Having built up assets under management of $42 billion in its three-and-a-half years of existence, Standard Chartered Private Bank (SCPB) is re-aligning its organisational structure.
Rajesh Malkani, regional head of Southeast Asia, will become head of the East region, comprising Southeast and Northeast Asia. Stephen Richards Evans, regional head of Northeast Asia, has been appointed to head the West region, comprising India, the Middle East, Africa, Europe and the Americas.
Evans will relocate from Hong Kong to Dubai for his new role, and Malkani will remain in Singapore.
The current head of Europe, the Middle East and Africa is Marianne Hay, who is leaving for personal reasons, having been in that role since May last year.
SCPB says the appointments are part of its effort "to better leverage its strong footprint and strengthen its leadership position in the regions" and that it aims to become the world’s best international private bank in and for Asia, Africa and the Middle East.
The changes follow the appointment of Shayne Nelson as Singapore-based global head of the private bank in July to replace Peter Flavel who left for JP Morgan Private Bank earlier this year.
AsianInvestor spoke to Evans and Nelson about how the private-wealth market is changing in Asia. One thing they both note is a greater readiness in the region to consider buying mutual funds, even if inflows into such products aren’t yet rising significantly.
“We’re seeing a shift, post crisis, in that people seem more willing to use funds for greater diversification and for investing in particular themes,” says Evans, though private-wealth clients still have a heavy cash and structured deposit allocation.
Moreover, funds remain a harder sell than, say, stocks or bonds in Asia. “People are much more likely to want to take [short-term] punts in this region than in, say, Europe,” adds Evans. “In that regard funds are a harder sell, because if not explained properly, they aren't as transparent as other forms of investment. But actually reporting requirements for funds makes them pretty transparent these days.”
Nonetheless, it makes sense for investors to consider using funds in their portfolios, says Evans. “Looking at classic portfolio management theory, we know a huge percentage of performance comes from asset allocation, and funds can play a very important role within that process,” he says.
“Because if you're not invested or you always use occasional or opportunistic investments, you may miss important trading days in markets. Funds can remove that temptation to try to time everything, particularly in markets that are less liquid.”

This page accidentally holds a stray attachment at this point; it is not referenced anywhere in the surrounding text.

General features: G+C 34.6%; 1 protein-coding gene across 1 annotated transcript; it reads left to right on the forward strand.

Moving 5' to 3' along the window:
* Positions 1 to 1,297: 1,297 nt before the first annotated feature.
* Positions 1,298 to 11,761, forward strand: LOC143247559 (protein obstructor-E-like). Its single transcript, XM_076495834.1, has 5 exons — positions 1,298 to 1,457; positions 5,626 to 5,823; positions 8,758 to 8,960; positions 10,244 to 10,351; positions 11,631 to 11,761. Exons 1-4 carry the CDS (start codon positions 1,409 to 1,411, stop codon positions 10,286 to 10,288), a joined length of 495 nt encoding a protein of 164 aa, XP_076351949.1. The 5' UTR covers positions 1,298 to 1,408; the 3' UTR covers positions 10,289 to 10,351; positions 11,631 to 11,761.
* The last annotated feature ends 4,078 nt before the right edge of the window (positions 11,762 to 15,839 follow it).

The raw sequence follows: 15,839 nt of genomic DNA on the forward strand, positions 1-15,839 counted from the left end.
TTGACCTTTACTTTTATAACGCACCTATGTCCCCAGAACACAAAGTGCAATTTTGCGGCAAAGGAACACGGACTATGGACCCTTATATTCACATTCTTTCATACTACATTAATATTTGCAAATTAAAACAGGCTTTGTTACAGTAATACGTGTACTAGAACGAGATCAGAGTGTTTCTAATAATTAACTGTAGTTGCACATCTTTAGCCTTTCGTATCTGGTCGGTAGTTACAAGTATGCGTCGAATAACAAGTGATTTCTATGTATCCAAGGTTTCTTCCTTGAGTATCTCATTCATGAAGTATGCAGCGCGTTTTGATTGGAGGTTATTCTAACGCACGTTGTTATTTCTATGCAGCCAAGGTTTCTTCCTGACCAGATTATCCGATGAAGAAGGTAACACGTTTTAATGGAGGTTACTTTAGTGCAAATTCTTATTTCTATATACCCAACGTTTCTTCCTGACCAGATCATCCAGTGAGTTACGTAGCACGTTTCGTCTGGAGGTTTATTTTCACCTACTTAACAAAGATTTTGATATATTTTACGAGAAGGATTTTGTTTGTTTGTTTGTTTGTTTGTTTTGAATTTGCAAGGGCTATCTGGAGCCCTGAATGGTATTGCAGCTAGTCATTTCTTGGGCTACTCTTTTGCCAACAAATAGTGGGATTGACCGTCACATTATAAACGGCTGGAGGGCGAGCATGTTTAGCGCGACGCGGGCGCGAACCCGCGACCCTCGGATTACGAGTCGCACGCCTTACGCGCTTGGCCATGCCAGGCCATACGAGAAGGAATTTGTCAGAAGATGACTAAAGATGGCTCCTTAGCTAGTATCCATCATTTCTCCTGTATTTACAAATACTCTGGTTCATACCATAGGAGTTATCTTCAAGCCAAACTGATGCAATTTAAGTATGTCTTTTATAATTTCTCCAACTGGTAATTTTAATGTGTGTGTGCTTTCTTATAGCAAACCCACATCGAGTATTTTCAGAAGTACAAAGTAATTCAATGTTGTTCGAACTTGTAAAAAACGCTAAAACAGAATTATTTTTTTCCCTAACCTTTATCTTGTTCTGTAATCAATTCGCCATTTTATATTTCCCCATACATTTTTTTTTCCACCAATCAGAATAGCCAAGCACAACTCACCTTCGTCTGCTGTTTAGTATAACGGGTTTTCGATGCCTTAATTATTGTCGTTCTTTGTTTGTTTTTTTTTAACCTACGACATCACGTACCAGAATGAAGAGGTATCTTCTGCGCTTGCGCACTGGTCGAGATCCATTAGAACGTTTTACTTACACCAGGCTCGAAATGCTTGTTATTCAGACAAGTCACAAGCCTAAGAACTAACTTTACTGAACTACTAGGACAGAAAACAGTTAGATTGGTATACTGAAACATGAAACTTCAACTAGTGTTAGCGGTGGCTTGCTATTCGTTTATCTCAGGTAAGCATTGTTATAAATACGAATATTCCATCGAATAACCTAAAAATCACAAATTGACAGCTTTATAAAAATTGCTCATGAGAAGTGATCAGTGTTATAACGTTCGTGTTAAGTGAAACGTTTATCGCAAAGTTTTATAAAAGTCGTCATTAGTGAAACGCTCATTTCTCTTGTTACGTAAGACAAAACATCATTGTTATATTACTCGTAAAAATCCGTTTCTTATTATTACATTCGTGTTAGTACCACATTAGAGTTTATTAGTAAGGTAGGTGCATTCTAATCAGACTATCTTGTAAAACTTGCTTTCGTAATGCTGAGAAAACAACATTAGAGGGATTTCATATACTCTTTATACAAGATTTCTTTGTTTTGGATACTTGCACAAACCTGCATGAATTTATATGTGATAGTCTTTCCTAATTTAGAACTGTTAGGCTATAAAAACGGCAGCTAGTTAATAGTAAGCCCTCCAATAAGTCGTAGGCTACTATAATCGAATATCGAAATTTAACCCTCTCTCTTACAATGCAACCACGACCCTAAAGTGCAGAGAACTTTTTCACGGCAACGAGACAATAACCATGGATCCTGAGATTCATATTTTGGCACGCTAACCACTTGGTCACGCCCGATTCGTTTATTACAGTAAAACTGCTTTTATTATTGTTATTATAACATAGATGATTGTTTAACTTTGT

The fact remains, however, that most high-net-worth clients in Asia tend not to want to pay the typical 75-basis-point fee to buy mutual funds, say market participants. Evans suggests they might be more inclined to if their wealth adviser can demonstrate a decent track record on choosing funds.
“We have a pretty stringent fund-selection model and go to great pains to demonstrate the correlation between selection and outcomes,” he says. “Obviously people will be willingly pay a fee if they're making money, and if there is a good solid correlation between selection and outcomes.”
But there is also the challenge of competing with onshore private-wealth operations, which are likely to become increasingly important. How does Standard Chartered intend to compete with the established onshore local brands in Asia?
Nelson stresses the fact that his firm can deliver high-quality advice and international capabilities as well as onshore capabilities.
“As the market liberalises and as capital flows more readily into and out of China, we are going to see more product availability onshore there,” he adds. “And, since Standard Chartered has a substantial on-the-ground and offshore presence, that will play to our strengths.”
Moreover, clients increasingly want diversification in their portfolio – both emerging-market products and those based on Western markets, says Nelson, who has been with the bank 13 years and took up his role in July.
Ultimately, though, firms need to make sure they’re demonstrating trustworthy behaviour, post-crisis. “If I look at the industry – bankers used to be next to doctors and lawyers in terms of the most trusted people in your life,” says Nelson. “I think doctors and lawyers are still up there, but bankers haven’t done a very good job of maintaining that level of trust. It would be good to go back to being trusted advisers rather than product-pushers.”